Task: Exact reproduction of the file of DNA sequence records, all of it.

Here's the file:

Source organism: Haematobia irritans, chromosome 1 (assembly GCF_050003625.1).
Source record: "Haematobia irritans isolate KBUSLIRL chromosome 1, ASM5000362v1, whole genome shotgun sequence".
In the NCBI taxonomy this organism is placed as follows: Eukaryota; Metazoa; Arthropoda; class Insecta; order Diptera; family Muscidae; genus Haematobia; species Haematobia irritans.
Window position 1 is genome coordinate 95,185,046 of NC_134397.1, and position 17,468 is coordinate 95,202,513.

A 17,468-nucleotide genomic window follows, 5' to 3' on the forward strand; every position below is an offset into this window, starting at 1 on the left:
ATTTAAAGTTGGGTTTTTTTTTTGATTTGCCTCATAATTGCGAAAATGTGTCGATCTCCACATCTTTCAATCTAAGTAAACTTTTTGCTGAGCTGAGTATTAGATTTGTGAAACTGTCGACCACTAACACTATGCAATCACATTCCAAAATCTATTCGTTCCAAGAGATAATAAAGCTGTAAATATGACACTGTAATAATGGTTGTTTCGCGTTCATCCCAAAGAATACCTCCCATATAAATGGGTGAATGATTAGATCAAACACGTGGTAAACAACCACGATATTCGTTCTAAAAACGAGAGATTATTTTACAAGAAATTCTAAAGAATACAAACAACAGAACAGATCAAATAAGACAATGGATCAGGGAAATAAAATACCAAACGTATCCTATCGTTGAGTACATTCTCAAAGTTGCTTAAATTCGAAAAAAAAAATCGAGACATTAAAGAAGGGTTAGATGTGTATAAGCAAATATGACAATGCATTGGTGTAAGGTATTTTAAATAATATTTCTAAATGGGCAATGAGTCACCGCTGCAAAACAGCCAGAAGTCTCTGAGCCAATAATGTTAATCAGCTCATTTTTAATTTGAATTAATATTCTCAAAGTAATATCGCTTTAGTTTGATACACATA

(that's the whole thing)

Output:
Source organism: Haematobia irritans, chromosome 1 (assembly GCF_050003625.1).
Source record: "Haematobia irritans isolate KBUSLIRL chromosome 1, ASM5000362v1, whole genome shotgun sequence".
In the NCBI taxonomy this organism is placed as follows: Eukaryota; Metazoa; Arthropoda; class Insecta; order Diptera; family Muscidae; genus Haematobia; species Haematobia irritans.
Window position 1 is genome coordinate 95,185,046 of NC_134397.1, and position 17,468 is coordinate 95,202,513.

A 17,468-nucleotide genomic window follows, 5' to 3' on the forward strand; every position below is an offset into this window, starting at 1 on the left:
ATTTAAAGTTGGGTTTTTTTTTTGATTTGCCTCATAATTGCGAAAATGTGTCGATCTCCACATCTTTCAATCTAAGTAAACTTTTTGCTGAGCTGAGTATTAGATTTGTGAAACTGTCGACCACTAACACTATGCAATCACATTCCAAAATCTATTCGTTCCAAGAGATAATAAAGCTGTAAATATGACACTGTAATAATGGTTGTTTCGCGTTCATCCCAAAGAATACCTCCCATATAAATGGGTGAATGATTAGATCAAACACGTGGTAAACAACCACGATATTCGTTCTAAAAACGAGAGATTATTTTACAAGAAATTCTAAAGAATACAAACAACAGAACAGATCAAATAAGACAATGGATCAGGGAAATAAAATACCAAACGTATCCTATCGTTGAGTACATTCTCAAAGTTGCTTAAATTCGAAAAAAAAAATCGAGACATTAAAGAAGGGTTAGATGTGTATAAGCAAATATGACAATGCATTGGTGTAAGGTATTTTAAATAATATTTCTAAATGGGCAATGAGTCACCGCTGCAAAACAGCCAGAAGTCTCTGAGCCAATAATGTTAATCAGCTCATTTTTAATTTGAATTAATATTCTCAAAGTAATATCGCTTTAGTTTGATACACATA